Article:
Disney published 2020 ticket prices by first day of eligible use in late June 2019. Disney World’s current ticket pricing model is intended to a. push people from higher priced periods to lower prices periods to level out demand and improve experiences during what would otherwise be even higher-crowd periods and b. capture some value from increased demand from those people who go during higher priced periods anyway.
Thus in a profound sense ticket prices are a proxy for a crowd calendar.
But for thinking about spring break 2020 today, however, there’s three different reasons why you don’t want to read too much into current comparative ticket price levels.
First, price levels for 2020 published in June went up on average less than 2% compared to the same months in 2019. This tells you not that Disney has moved away from its aggressive price hikes of recent years, but rather that at least one more price increase is coming. Disney’s March 2019 update of the 2019 prices it first released in November 2018 included some profound shifts in pricing patterns and levels, especially for holidays, so you need to take differential 2020 ticket price levels currently present with a bit of a grain of salt.
Second, there’s a mismatch between the blockout dates in the annual passes most commonly bought by Florida residents and their actual spring breaks. Both gold and silver passes block out the weeks before and after Easter, but kids in Florida are largely not much on break then—about half have Good Friday off, a few have the Monday after Easter as well, but that’s their only time off during this blockout period. Rather, kids in Florida are largely on break in 2020 in March—about 10% the week of March 7, 50% the week of March 14, and 40% the week of March 21. In particular, almost all the kids on the I-4 corridor are on break the week of March 14. So folks with these passes are more likely to be in the parks March 14 through March 29—and especially March 14 through March 22–than the prices of regular tickets might imply.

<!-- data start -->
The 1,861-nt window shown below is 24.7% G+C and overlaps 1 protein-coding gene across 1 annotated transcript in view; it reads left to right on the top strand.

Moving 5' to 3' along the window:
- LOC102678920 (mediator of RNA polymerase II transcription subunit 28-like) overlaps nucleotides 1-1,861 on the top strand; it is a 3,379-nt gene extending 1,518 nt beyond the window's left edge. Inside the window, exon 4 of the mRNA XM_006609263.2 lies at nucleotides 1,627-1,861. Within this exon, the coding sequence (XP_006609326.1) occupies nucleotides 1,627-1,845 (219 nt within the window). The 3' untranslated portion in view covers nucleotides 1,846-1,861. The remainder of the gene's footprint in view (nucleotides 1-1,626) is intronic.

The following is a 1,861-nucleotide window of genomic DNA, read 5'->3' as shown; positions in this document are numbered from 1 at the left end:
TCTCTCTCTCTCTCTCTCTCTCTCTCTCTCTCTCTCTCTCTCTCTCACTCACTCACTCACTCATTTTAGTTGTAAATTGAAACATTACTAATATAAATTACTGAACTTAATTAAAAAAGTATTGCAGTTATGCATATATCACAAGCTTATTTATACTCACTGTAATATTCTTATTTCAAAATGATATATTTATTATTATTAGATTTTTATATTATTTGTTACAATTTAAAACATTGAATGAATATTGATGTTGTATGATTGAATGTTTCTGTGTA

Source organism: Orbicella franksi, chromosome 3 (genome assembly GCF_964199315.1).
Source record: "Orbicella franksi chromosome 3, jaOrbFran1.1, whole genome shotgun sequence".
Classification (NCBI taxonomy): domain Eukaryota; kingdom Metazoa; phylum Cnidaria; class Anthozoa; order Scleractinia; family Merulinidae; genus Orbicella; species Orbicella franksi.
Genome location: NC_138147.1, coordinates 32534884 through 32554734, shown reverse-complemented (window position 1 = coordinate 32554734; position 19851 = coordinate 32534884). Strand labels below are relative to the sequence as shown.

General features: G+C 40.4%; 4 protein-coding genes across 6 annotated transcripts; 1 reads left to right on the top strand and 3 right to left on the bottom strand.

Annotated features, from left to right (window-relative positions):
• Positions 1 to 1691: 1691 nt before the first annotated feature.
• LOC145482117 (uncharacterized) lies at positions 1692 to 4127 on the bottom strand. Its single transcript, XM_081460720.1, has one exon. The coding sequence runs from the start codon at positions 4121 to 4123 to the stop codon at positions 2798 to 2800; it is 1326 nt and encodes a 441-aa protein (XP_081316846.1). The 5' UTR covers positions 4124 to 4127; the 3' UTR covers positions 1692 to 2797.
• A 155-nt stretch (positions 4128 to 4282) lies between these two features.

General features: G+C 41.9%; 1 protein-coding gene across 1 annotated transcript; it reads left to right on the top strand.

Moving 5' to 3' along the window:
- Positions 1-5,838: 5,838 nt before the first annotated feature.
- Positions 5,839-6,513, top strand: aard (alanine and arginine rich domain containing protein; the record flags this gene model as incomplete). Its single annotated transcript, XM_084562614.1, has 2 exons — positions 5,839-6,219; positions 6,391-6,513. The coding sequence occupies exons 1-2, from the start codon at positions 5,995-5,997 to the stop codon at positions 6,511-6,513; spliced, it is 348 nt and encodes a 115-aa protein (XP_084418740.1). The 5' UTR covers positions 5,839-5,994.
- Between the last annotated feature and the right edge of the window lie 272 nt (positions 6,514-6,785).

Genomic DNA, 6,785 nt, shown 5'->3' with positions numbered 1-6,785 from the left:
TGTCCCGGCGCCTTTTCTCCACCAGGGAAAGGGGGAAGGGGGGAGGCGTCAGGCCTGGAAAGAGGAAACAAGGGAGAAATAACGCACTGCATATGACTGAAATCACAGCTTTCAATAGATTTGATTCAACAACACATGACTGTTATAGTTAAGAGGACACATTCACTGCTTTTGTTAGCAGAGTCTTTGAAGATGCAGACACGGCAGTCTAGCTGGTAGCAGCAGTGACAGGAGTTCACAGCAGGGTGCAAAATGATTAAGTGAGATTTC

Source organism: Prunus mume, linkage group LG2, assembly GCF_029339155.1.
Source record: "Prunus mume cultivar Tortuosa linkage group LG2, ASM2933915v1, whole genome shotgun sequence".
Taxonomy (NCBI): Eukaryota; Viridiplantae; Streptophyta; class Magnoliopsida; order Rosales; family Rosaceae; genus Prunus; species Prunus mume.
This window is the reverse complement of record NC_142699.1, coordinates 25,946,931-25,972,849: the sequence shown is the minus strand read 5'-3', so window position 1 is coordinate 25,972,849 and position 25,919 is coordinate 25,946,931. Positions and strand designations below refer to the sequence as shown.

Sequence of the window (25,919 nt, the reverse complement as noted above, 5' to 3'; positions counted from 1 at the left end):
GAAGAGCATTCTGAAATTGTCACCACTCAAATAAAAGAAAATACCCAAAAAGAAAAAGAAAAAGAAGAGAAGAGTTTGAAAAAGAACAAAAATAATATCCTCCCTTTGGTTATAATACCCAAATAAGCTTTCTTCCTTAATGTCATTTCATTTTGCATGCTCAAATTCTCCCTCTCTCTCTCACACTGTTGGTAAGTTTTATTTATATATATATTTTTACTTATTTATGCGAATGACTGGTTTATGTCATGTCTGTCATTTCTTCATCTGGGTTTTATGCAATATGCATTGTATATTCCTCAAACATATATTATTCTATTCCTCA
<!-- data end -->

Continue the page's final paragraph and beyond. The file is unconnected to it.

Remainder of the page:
Finally, ticket price differences are meant not just to incent different dates but also to capture value from demand. So you will see higher prices during highly desired dates even if these dates don’t much tie to crowding patterns. Folks who live with snow, ice, and cold have an extra set of reasons to go to Florida in February and March. For example, in 2020, the old pattern of most of Texas being on break the same early week of March is broken—about half the state is on break the week of March 7 (the typical break week for most of the state in that past), and half the state is on break the week of March 14. But ticket prices both weeks are similar, suggesting that either Disney is pricing to capture the slightly lower-crowd attractiveness of the week of March 7—or that it has not yet caught on to the Texas change.
HOTEL PRICES AS A GUIDE TO SPRING BREAK 2020 CROWDS
Disney also varies hotel prices over the year (and much of the year, even over the week), principally by using different levels of rack rates, and also on top of that, discounts for specific dates.
But hotel prices, while being, like ticket prices, broadly correlated with crowds, especially in Disney’s lower-priced hotel offerings, are also not a perfect crowd calendar.